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Where there’s a will there’s a way..

by
01 November 2013, at 12:00am

John Periam meets up with veterinary ophthalmologist Denise Moore who from an early age wanted to be a vet and now runs an ophthalmology referral service in south-east England.

Denise Moore wanted to be a veterinary surgeon from a very young age but her education was disrupted at the age of 16 when she suddenly had to leave home and, sadly, school earlier than planned. 

“I commenced work as an animal nurse initially in St Albans, Hertfordshire, and then joined the RSPCA Animal Hospital in Putney, London, when I was just 17. 

“It was there where I developed my interest in eyes. Assisting a veterinary surgeon in the repair of an injured eye one day, we recovered a dog from surgery having preserved that eye’s vision. I knew from then that was what I wanted to spend the rest of my life doing. The delicate surgery and the skill involved were the key factors in making this career decision.” 

It was not long before Denise got a place at the Cambridge veterinary school and, she says, “I carried that interest in eyes through my veterinary training. This interest was reinforced in my final year when David Williams, who was working at the Animal Health Trust in Newmarket at the time, came to the veterinary school one evening a week for several weeks as our final examinations approached and showed slide after slide of animal eyes to a very eager bunch of students. To this day I am indebted to David for his so very entertaining and enthusiastic talks!” 

Having graduated from Cambridge in 1990, Denise spent several years working in mostly small animal practice before returning to university to pursue her interest in ophthalmology. 

Shortly afterwards she took up the personal challenge of running an ophthalmology referral service for the Goddard Veterinary Group in London: one evening every week from 1991 until March 2005. “During those years

I visited ophthalmologists both at home and abroad as well as attending many ophthalmology CPD courses.” 

Denise obtained her Certificate in Comparative Ophthalmology whilst working at Goddards in 1995. 

“I have worked purely as a veterinary ophthalmologist now since 1998 when I started a Comparative Ophthalmology Residency at the RVC in London. 

“I continued to work at the RVC for a further five years, initially as a clinical assistant in the ophthalmology service and later as a consultant in veterinary ophthalmology, and studied for the Diploma in Comparative Ophthalmology during my time there.

Enthusiasm 

“I very much enjoyed my time at the RVC, especially the teaching of students. I always hoped that my enthusiasm for this subject would encourage some of the students just as David William’s enthusiasm encouraged me in my Cambridge days!” 

In January 2004 Denise left the RVC and looked to the south coast to set up a Comparative Ophthalmology Referral Service. There was already an ophthalmologist in Emsworth, so she headed further east and found the Grove Lodge Veterinary Hospital in Worthing.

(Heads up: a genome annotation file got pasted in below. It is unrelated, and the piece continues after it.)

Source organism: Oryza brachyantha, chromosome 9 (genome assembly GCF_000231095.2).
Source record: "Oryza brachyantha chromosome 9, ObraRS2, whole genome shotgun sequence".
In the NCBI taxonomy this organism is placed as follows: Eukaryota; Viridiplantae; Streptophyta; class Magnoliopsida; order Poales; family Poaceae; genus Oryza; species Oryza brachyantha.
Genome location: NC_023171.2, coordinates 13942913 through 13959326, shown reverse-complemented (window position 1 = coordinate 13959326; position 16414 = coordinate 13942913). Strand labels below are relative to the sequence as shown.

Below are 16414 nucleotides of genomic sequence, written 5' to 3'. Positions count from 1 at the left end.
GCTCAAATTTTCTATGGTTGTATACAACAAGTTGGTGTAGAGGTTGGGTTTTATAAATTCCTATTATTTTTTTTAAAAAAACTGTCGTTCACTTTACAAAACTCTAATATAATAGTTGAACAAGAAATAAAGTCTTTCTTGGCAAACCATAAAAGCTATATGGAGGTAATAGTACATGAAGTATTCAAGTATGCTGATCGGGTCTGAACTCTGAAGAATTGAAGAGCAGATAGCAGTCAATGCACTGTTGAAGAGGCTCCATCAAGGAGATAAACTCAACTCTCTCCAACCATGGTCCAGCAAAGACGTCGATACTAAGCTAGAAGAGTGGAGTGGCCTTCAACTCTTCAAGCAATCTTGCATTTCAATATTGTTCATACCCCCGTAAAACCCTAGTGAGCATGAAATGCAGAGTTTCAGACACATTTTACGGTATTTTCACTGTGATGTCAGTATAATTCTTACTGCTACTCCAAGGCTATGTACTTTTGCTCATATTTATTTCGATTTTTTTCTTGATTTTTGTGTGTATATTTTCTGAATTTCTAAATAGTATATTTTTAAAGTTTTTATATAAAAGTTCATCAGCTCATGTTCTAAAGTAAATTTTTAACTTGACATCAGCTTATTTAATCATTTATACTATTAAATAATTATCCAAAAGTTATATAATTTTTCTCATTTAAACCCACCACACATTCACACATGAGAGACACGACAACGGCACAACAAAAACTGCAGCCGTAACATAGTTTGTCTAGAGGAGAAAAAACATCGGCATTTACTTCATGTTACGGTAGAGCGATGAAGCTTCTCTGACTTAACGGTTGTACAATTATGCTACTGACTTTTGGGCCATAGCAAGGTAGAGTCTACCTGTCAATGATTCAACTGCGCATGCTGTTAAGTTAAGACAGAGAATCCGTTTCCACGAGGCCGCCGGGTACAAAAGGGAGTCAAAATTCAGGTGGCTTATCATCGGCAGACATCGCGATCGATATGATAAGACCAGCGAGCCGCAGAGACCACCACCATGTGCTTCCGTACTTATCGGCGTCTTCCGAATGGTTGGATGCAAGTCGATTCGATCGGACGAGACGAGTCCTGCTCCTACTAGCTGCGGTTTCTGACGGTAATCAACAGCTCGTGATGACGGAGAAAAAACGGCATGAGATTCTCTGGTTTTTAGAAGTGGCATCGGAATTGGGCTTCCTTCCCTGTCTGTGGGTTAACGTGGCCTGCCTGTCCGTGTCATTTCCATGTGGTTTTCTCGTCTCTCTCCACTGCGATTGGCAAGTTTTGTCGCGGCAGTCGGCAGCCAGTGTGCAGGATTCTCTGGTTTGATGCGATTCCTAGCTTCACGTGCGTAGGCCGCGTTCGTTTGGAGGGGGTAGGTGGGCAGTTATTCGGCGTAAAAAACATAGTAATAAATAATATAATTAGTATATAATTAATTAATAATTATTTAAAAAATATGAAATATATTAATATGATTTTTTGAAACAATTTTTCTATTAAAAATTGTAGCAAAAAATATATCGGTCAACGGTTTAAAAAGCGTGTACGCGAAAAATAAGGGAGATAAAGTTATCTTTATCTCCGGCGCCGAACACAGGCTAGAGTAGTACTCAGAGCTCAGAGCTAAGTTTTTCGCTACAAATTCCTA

“When I approached the now owner of this practice, Andrew Ash, to start a referral ophthalmology service from his hospital, he was very supportive and has continued to be so after all these years. 

“The hospital is in an ideal location for a referral clinic, with easy access from most parts of the country; the nursing team is superbly trained and extremely friendly and the animal care is second to none. 

“The ophthalmology facilities there are first class, including ERG and phacoemulsification for cataract surgery.” 

Most of Denise’s small animal work is performed at the hospital though occasionally she will see cases for local practitioners if their client is unable to travel there. 

“I also see equine cases for equine practices across Hampshire, Surrey, Sussex and Kent, usually at their own premises – I am not sure that Andrew Ash would be too happy if a horse box tried to squeeze into the car park at his hospital! 

“My special interests in veterinary ophthalmology include cataract surgery and ocular pathology. I have been lucky enough to spend time over the years with some of the best veterinary cataract surgeons in the world and with one of the world’s leading veterinary comparative ocular pathologists, Richard Dubielzig, in Madison, Wisconsin, USA, who is now
a dear friend. 

“When I am not seeing eye cases I am walking my German Shepherd Ellie or dinghy sailing, cycling, even trying to windsurf! I also sing in a jazz band.”

Denise had been part of a small group formed at college and her love of jazz and singing has stayed with her to this day. 

What about the future? “I hope to be able to continue to do my job to the best of my ability for as long as I can. I love what I do. 

“The quality of animals’ lives is much improved if I can relieve their ocular pain and preserve their vision. Cataract surgery is especially rewarding since there is no better feeling than to make eyes previously ‘blinded’ by cataracts see again. Owners of such dogs after surgery often proclaim ‘You have returned a puppy to me’ or ‘I had forgotten how naughty my dog could be!’” 

  • Denise can be contacted at dmoore @veteyes.co.uk or on 07771 621457.